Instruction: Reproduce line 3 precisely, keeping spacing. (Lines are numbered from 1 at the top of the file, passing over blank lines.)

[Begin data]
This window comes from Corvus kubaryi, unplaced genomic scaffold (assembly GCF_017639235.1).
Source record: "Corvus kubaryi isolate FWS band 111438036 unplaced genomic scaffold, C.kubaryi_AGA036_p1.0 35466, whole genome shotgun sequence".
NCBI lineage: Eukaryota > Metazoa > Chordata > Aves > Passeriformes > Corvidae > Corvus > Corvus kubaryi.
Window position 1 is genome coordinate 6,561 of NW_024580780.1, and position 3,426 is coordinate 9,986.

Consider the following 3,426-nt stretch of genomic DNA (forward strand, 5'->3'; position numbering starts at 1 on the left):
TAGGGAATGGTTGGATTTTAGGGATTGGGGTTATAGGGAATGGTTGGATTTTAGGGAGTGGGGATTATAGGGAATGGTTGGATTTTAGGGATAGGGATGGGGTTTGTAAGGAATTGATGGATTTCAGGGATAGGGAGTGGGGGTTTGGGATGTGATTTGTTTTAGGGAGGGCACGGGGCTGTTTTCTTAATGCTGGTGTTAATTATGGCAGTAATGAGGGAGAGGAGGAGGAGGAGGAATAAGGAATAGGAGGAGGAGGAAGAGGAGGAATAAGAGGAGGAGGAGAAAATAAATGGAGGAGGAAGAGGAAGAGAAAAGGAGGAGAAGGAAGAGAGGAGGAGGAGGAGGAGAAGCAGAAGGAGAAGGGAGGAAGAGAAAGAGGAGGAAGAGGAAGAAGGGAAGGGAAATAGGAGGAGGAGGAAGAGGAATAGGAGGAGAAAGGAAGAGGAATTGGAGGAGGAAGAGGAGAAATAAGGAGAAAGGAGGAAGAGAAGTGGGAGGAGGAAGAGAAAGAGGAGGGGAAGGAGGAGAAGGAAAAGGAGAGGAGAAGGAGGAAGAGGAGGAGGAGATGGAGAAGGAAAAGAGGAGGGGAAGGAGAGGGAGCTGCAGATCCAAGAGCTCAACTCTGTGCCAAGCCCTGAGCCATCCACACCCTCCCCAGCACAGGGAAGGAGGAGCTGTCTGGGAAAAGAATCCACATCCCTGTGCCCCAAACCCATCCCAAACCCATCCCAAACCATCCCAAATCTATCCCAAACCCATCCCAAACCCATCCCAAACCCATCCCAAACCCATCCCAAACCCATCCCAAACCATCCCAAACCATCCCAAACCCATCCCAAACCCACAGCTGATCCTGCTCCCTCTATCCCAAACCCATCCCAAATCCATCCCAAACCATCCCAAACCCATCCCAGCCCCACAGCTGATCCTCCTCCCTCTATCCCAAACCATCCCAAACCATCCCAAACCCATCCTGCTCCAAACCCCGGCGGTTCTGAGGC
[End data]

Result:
NCBI lineage: Eukaryota > Metazoa > Chordata > Aves > Passeriformes > Corvidae > Corvus > Corvus kubaryi.